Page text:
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The latest news, statistics and trends in telehealth
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Mobile health apps don't always follow conventional wisdom

Mobile health apps don't always follow conventional wisdom | Telehealth News | Scoop.it

Propaganda and non-truths abound all around the Internet saying that mobile health apps are everything from a threat to Big Pharma to a way to save billions of dollars in healthcare costs. There may be a future for mobile apps but a lot of work is yet to be done.

 

Last year I led some market research into mobile apps across all demographic segments and several disease conditions. While we did uncover some opportunities for mobile health we also learned that patients are very finicky about what they want in health apps and even more finicky about being reminded of their health conditions.

 

We found, for example, that type 1 diabetics are open to mobile apps that help them better manage their diabetes. This was especially true for caregivers of type 1 diabetics but when it came to apps to help type 2 diabetics manage their health there was a lot of pushback such as “I don’t want to be reminded that I have diabetes” and “I don’t want to have to consult my phone to choose what to eat from the menu.”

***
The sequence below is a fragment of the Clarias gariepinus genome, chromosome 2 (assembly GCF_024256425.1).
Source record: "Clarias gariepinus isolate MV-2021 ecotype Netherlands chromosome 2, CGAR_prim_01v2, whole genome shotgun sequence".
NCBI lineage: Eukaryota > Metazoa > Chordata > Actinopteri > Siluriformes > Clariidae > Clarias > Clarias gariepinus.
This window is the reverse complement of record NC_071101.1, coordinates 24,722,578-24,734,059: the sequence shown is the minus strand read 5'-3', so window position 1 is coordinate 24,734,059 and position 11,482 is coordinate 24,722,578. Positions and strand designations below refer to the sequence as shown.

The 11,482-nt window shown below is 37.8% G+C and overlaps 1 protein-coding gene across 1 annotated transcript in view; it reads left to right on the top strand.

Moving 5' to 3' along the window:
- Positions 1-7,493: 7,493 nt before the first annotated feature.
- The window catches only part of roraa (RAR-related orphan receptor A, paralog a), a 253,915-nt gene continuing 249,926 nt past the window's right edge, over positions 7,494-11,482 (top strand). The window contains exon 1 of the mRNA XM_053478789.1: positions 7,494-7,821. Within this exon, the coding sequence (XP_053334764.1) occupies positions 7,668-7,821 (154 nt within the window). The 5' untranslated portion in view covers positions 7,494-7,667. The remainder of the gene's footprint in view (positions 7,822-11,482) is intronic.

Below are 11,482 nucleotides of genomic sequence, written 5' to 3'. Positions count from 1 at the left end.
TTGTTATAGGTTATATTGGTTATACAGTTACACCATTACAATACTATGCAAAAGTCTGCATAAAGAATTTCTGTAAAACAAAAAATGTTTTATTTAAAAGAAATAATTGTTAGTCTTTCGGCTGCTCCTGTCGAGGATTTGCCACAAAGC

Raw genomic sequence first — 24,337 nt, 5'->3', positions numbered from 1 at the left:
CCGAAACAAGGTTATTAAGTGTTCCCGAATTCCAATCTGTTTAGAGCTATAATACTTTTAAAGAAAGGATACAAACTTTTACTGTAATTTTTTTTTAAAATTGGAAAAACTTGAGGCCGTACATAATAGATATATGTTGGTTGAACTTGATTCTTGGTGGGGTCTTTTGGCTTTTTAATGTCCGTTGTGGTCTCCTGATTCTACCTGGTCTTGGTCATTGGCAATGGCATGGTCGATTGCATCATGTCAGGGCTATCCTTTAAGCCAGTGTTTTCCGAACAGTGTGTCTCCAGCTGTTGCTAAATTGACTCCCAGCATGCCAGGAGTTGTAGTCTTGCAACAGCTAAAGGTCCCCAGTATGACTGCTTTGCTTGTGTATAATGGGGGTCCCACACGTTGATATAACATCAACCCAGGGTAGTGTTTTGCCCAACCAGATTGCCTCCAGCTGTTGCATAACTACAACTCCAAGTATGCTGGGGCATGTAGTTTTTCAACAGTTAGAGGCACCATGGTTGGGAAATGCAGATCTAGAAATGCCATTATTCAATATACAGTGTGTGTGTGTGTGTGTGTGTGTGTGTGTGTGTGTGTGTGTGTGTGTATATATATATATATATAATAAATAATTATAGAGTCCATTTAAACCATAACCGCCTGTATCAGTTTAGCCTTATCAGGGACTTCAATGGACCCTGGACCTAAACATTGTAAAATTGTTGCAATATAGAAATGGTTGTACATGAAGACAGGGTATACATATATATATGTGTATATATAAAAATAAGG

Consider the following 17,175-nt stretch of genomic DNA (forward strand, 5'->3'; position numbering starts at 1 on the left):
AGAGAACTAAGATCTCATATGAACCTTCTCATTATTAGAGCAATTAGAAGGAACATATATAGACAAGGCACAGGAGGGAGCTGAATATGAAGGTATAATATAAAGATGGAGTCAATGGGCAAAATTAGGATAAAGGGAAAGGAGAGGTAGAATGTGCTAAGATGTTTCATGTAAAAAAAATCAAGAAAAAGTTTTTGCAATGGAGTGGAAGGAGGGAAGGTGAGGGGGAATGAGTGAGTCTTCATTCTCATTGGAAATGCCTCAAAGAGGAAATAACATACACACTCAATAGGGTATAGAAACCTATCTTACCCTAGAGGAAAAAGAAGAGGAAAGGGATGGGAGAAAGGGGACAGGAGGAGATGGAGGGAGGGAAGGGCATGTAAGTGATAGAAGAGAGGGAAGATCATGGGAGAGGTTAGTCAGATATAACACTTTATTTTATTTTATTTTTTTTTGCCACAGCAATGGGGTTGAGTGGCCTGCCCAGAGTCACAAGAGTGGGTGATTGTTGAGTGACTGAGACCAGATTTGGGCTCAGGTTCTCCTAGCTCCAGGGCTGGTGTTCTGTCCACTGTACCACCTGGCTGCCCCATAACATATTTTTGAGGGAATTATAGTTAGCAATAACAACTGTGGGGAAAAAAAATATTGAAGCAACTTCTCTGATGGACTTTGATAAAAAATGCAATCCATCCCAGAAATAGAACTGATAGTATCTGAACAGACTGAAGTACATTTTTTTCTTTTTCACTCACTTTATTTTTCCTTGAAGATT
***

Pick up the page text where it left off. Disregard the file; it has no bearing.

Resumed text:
In younger demographics we found that people were more likely to download health apps that helped them make healthier choices in their lifestyles. However the key for these people, since they are tech savvy, is to ensure that the health apps are up to date and provide real value as they define value.

Now what about apps that remind patients to stay compliant with medications? Wrong answer. The last thing patients wanted was their smartphones buzzing with a reminder to take their medication because they found it intrusive and they also had privacy issues with it.

 

In my opinion, the future of mobile health is not via smartphone but in devices that patients can use at home to monitor everything from blood pressure to their heart. Patients would use these devices at home and then the devices would wirelessly send the data to either their PC for collection or to their doctor. Physicians would then be able to communicate with patients about the results via email or in person.